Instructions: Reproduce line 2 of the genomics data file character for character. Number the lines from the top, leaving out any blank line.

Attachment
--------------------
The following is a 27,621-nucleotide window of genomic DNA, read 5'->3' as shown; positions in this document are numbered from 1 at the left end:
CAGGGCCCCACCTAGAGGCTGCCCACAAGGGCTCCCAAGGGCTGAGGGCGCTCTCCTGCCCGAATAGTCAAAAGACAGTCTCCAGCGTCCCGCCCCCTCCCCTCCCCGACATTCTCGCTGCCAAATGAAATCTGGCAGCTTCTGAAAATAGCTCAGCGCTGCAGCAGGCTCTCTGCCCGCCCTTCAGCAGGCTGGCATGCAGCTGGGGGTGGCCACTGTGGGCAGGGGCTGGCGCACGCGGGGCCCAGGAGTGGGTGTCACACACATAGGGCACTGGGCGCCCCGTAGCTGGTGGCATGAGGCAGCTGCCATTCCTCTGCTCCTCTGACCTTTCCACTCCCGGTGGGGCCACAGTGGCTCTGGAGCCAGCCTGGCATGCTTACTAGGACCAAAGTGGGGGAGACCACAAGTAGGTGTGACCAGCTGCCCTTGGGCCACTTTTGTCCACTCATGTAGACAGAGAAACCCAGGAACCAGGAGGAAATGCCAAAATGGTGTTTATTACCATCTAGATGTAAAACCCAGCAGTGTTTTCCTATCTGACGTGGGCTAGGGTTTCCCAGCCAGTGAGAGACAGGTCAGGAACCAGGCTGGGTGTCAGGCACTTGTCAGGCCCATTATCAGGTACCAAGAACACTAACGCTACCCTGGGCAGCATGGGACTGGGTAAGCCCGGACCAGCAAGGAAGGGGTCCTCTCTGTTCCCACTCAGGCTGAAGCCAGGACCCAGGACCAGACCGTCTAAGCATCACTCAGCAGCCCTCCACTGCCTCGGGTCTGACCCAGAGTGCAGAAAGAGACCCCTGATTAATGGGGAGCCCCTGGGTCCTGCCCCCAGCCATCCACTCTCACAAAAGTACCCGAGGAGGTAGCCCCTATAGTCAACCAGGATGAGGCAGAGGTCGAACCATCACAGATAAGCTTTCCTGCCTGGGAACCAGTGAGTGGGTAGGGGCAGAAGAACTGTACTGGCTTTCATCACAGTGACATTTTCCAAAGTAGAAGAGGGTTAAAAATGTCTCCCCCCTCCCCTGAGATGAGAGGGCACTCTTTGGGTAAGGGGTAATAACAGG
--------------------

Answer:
CAGGGCCCCACCTAGAGGCTGCCCACAAGGGCTCCCAAGGGCTGAGGGCGCTCTCCTGCCCGAATAGTCAAAAGACAGTCTCCAGCGTCCCGCCCCCTCCCCTCCCCGACATTCTCGCTGCCAAATGAAATCTGGCAGCTTCTGAAAATAGCTCAGCGCTGCAGCAGGCTCTCTGCCCGCCCTTCAGCAGGCTGGCATGCAGCTGGGGGTGGCCACTGTGGGCAGGGGCTGGCGCACGCGGGGCCCAGGAGTGGGTGTCACACACATAGGGCACTGGGCGCCCCGTAGCTGGTGGCATGAGGCAGCTGCCATTCCTCTGCTCCTCTGACCTTTCCACTCCCGGTGGGGCCACAGTGGCTCTGGAGCCAGCCTGGCATGCTTACTAGGACCAAAGTGGGGGAGACCACAAGTAGGTGTGACCAGCTGCCCTTGGGCCACTTTTGTCCACTCATGTAGACAGAGAAACCCAGGAACCAGGAGGAAATGCCAAAATGGTGTTTATTACCATCTAGATGTAAAACCCAGCAGTGTTTTCCTATCTGACGTGGGCTAGGGTTTCCCAGCCAGTGAGAGACAGGTCAGGAACCAGGCTGGGTGTCAGGCACTTGTCAGGCCCATTATCAGGTACCAAGAACACTAACGCTACCCTGGGCAGCATGGGACTGGGTAAGCCCGGACCAGCAAGGAAGGGGTCCTCTCTGTTCCCACTCAGGCTGAAGCCAGGACCCAGGACCAGACCGTCTAAGCATCACTCAGCAGCCCTCCACTGCCTCGGGTCTGACCCAGAGTGCAGAAAGAGACCCCTGATTAATGGGGAGCCCCTGGGTCCTGCCCCCAGCCATCCACTCTCACAAAAGTACCCGAGGAGGTAGCCCCTATAGTCAACCAGGATGAGGCAGAGGTCGAACCATCACAGATAAGCTTTCCTGCCTGGGAACCAGTGAGTGGGTAGGGGCAGAAGAACTGTACTGGCTTTCATCACAGTGACATTTTCCAAAGTAGAAGAGGGTTAAAAATGTCTCCCCCCTCCCCTGAGATGAGAGGGCACTCTTTGGGTAAGGGGTAATAACAGG